The Falcon and the Winter Soldier, My Rambling Review

With extra rambling… this is on the longer side, because politics and super heroes is like peanut butter in my chocolate

Surprise Therapy

In the first episode, we find out that former super powered political assassin Bucky is being required to see some kind of therapist. This is part of a deal that pardoned him from his past crimes, mainly murders and assassinations, when he went by the name Winter Soldier. Presumably he got this deal because he was one of the heroes who helped save the entire universe in Avengers: End Game. Fair enough, I guess. I’m not sure if the hows and whys of his deal are ever made explicitly clear, though.

OG Black Captain America

The first thing that happens is that Sam, who happens to be black, and who was hand picked by the original Captain America to take over his role, is replaced by another man, who is white. That could lead to some interesting allegories about America’s current racial politics.

A historical footnote in bronze

A Damn Good Point

For contrast, take Baron Zemo, who was a clear villain in the movie Captain America: Civil War. He’s also in this show, and this time round he’s more compelling than just the shit disturber he was in the movie.


The new, white, False Captain America, brutally murders a “terrorist” by beating him to death with the iconic shield. He does this in the middle of a plaza in Europe while bystanders catch it on their phones. The image of a Captain America standing above a body, with blood all over the shield, is a striking one, ripe for interpretation by your personal political lens.

A more honest Captain America

For Real Though

The main villains of the show, a “terrorist” group known as “The Flag Smashers”, have a very compelling cause. In the movie Avengers: End Game, half the world population disappeared for five years. In that time, global politics and economies were drastically shifted, and, it seems, borders became more porous as people migrated around looking for work and stability. Now, everyone who had disappeared is back, and it’s not so easy to reassimilate them. To address this problem, there is an international agency called the Global Repatriation Council that intends to return everyone to where they were before. There’s an implication, though, that their goals are not just about repatriating refugees, but about restoring old power structures.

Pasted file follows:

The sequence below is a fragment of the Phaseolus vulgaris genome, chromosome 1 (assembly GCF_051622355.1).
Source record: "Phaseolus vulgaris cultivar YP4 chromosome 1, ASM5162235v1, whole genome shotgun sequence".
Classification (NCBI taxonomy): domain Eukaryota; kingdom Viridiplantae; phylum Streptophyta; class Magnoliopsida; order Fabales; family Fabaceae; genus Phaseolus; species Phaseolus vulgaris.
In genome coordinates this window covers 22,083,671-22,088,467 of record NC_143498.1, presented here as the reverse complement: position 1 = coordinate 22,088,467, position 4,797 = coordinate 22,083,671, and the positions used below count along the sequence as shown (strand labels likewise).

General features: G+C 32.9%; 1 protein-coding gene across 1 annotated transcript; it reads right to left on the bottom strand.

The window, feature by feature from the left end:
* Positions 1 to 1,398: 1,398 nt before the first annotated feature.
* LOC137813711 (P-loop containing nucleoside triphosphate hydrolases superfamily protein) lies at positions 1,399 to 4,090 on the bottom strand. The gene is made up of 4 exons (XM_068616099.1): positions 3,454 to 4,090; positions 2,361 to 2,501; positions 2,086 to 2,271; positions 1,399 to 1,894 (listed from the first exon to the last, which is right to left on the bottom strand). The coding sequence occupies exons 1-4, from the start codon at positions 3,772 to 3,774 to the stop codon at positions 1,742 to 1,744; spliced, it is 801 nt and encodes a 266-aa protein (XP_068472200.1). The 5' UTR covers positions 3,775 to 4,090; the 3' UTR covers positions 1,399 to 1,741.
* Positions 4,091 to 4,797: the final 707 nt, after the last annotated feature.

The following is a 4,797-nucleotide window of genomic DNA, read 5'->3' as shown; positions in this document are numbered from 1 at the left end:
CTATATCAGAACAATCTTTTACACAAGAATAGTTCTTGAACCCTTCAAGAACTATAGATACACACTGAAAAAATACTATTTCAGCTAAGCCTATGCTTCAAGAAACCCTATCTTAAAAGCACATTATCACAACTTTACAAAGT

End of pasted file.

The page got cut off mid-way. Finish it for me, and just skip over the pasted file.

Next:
I like their logo and branding, too

Politics Aside

Ultimately, the show fizzles out not just in terms of politics, but in narrative as well. The big climactic show down between the heroes, Bucky and Falcon, and the Flag Smashers, with a few other people involved as well, is a fuzzy mess of chases and fights that don’t ever add up to a whole.

“Do Better”

In the end, the leader of the Flag Smasher’s is defeated, and Sam, now publicly declaring himself in front of the media to be the New Legitimate Captain America in a rather ridiculous looking suit, has a moment where he lectures the government agency on what they should be doing.

Less sensible protection than your average person on a bicycle

Loose Ends

After the main conflict is resolved, the show spends a full half episode tying up loose ends and setting up future scenarios, and for the most part doesn’t do either in any satisfying or enticing way.

Called out of his retirement for one last job?
I feel like Julia Louis-Dreyfus might take the character in a different direction than the comic version

Actually, It’s Pretty Good

Having said all that, it sounds like I’m saying this show doesn’t work. But that’s not the case. Even though I felt that they never offered satisfying answers, I appreciated them raising interesting questions. Beyond that, in spite of its high concept misses, as entertainment, it’s a pretty fun ride to go on. I actually quite liked it.

This is actually a super important scene in terms of how we conceive of super heroes. I mean, talking to your enemy first to try and have a peaceful settlement? Crazy.



Reviews of shows and movies about super heroes, science fiction, and others.

Get the Medium app

A button that says 'Download on the App Store', and if clicked it will lead you to the iOS App store
A button that says 'Get it on, Google Play', and if clicked it will lead you to the Google Play store
Dave Gutteridge

I write mainly about how my life falls apart, followed by opinions about shows that usually involve super heroes, and occasionally other random things.